Dean's Message: Fall 2016

"Lead in a way that brings out the best in people." Echoing the words of Victor Wooten, our Spring 2016 Commencement speaker, I open this newsletter with a revitalized spirit of engagement and empowerment: I encourage our students, staff, faculty, and friends to reaffirm our commitment to the environment and to the well-being of all people.

This is the concept that will guide the Rubenstein School, today and in the future. Working collaboratively with others and across differences is the best way to ensure the health of our environment and the well-being of all people. While the longer term impacts of the recent elections have yet to be felt, it is clear that our School must redouble its focus on the values and vision that have sustained us and made us one of the leaders in environmental education. I am confident that our School will continue to keep environmental justice, sustainability through renewable energy, global conservation, human health, and freshwater sciences as its foremost priorities. It is more important now than ever before that we — researchers and scholars, instructors and mentors, students and future professionals — lead in service to the community while keeping others in mind. That is how we will elicit the best that all have to offer.

In this newsletter, you will see that we have sound reasons for optimism. Our students and faculty continue to make a difference locally and worldwide. One example: research by Professor Brendan Fisher and his colleague, Andrew Balmford of the University of Cambridge, indicates that elephant poaching costs African countries nearly $25 million in lost tourist revenue. While the economic impact is important, these scholars demonstrate that the ethical principles of protecting elephants from slaughter must also advance. Professor Fisher leads the efforts to conserve elephants while enhancing the welfare of local communities.

Another example: Rubenstein School graduate Jean Lee and Professors Lini Wollenberg and Jon Erickson have investigated how to tie the global carbon market to family farmers in Africa. This effort addresses alleviation of poverty even as it improves agricultural practices that reduce carbon emissions, an essential strategy to curtail production of greenhouse gases. Lee, Wollenberg, and Erickson, of the Gund Institute for Ecological Economics, are leading in a way that mitigates poverty as it lessens emissions.

A third: Professor Trish O’Kane’s nationally recognized model to engage fourth and fifth graders in after-school nature study has achieved enormous success and is now in its second year at Burlington’s Flynn Elementary School. Bird buddies and mentors, our UVM undergraduates build friendships with school-aged children to instill an appreciation for nature and science. All the while, younger students look up to the older and begin to visualize their pathway to college. Professor O’Kane leads in way that connects youngsters to nature, and college students to our community.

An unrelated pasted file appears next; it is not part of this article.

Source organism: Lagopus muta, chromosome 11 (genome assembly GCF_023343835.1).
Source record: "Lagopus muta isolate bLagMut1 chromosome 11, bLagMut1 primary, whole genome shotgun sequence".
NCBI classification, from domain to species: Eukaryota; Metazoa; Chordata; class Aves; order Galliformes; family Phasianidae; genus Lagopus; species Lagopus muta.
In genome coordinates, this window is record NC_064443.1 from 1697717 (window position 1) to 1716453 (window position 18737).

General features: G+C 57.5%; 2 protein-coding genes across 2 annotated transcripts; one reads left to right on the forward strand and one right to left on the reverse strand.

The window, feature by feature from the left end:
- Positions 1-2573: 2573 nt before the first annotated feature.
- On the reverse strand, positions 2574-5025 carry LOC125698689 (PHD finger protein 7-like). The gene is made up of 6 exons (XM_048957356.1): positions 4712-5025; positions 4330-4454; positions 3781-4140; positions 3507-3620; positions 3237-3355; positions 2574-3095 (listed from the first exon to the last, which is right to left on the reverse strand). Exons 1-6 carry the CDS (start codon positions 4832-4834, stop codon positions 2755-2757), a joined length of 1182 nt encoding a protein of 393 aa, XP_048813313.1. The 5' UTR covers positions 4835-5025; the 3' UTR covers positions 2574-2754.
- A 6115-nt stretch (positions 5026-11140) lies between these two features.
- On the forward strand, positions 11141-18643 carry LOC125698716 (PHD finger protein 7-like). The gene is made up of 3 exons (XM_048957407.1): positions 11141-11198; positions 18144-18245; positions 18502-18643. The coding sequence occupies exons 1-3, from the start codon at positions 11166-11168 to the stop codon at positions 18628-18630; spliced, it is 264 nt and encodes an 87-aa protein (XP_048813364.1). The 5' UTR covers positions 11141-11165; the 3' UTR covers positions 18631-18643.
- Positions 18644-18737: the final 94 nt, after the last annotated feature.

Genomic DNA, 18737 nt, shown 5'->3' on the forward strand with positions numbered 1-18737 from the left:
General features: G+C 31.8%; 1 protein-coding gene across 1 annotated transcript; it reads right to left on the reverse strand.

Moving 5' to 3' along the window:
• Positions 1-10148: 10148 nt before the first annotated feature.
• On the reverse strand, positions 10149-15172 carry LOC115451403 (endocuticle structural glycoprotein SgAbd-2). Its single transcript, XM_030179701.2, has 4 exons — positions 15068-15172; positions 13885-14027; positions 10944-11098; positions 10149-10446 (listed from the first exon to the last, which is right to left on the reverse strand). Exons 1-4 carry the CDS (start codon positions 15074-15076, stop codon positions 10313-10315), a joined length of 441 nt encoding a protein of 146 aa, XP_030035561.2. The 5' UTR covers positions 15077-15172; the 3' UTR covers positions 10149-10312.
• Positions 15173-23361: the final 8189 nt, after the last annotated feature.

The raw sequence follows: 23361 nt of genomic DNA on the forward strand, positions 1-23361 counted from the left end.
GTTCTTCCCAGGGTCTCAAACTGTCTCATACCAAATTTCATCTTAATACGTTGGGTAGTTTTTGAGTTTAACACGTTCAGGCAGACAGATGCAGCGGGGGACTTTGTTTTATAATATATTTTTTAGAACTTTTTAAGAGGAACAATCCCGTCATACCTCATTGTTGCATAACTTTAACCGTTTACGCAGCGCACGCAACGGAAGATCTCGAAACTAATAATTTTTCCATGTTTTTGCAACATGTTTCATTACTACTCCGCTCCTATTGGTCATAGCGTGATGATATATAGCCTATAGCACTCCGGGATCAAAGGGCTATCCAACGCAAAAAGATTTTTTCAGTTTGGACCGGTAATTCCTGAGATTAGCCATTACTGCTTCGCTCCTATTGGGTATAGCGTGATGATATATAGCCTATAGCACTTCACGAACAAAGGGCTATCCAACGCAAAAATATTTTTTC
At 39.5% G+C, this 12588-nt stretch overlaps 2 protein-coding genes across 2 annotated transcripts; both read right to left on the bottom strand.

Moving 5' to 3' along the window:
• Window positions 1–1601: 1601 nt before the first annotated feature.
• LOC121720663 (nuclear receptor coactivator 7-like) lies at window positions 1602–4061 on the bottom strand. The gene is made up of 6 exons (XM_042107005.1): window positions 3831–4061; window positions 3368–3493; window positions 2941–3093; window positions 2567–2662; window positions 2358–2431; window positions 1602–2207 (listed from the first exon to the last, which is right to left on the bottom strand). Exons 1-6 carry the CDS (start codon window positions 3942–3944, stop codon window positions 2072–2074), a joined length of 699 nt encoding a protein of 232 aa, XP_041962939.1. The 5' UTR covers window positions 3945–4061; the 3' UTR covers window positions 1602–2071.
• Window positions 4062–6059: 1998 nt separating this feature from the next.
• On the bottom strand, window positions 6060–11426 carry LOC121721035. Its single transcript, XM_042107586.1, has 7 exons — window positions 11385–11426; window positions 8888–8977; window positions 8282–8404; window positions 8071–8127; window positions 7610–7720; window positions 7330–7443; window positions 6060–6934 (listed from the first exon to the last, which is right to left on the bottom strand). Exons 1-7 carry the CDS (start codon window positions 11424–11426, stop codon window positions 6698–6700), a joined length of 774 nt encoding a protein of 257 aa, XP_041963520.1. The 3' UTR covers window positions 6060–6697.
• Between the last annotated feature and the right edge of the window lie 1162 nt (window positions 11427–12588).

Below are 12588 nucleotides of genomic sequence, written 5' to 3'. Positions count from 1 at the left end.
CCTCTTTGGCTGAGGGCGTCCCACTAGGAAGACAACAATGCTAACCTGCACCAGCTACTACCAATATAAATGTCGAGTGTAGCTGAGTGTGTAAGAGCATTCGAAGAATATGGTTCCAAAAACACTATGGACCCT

The Rubenstein School’s impact on the community is more visible than ever before through the launch of the Burlington Geographic community engagement program. By helping our neighbors understand the rich heritage of Burlington, while bringing the community together on a regular basis, we ensure a strong connection between nature and culture.  Professor Walt Poleman, with his graduate students from the Field Naturalist and Ecological Planning program, is connecting the campus and the community to one another.

Our School is excited to welcome two new faculty members. Nate Sanders and Aimée Classen join us from the University of Copenhagen. Both bring exceptional research programs in the area of global climate change ecology. With their arrival, we achieve a cadre of faculty with vital insights into the science that links human behavior to the planet's ability to sustain life.

We are also very pleased to honor two outstanding faculty members who have been named to endowed professors. Adrian Ivakhiv has been awarded the Steven Rubenstein Professorship to direct an initiative that will create a center in eco-arts, media, and culture. Jon Erickson has been awarded the Blittersdorf Professor of Sustainability Science and Policy to lead renewable energy transition and climate action planning.

Thank you to all of our alumni and friends for supporting the Rubenstein School through your gifts. We are on target to reach our goal of $20 million in the next three years! Your gifts enrich the curriculum, support internships, advance research, and enable students to succeed. We appreciate your generosity and express our gratitude to each of you.

Have a wonderful holiday season!

Nancy Mathews' signature

Nancy Mathews, Dean

Rubenstein School of Environment and Natural Resources


Nancy Mathews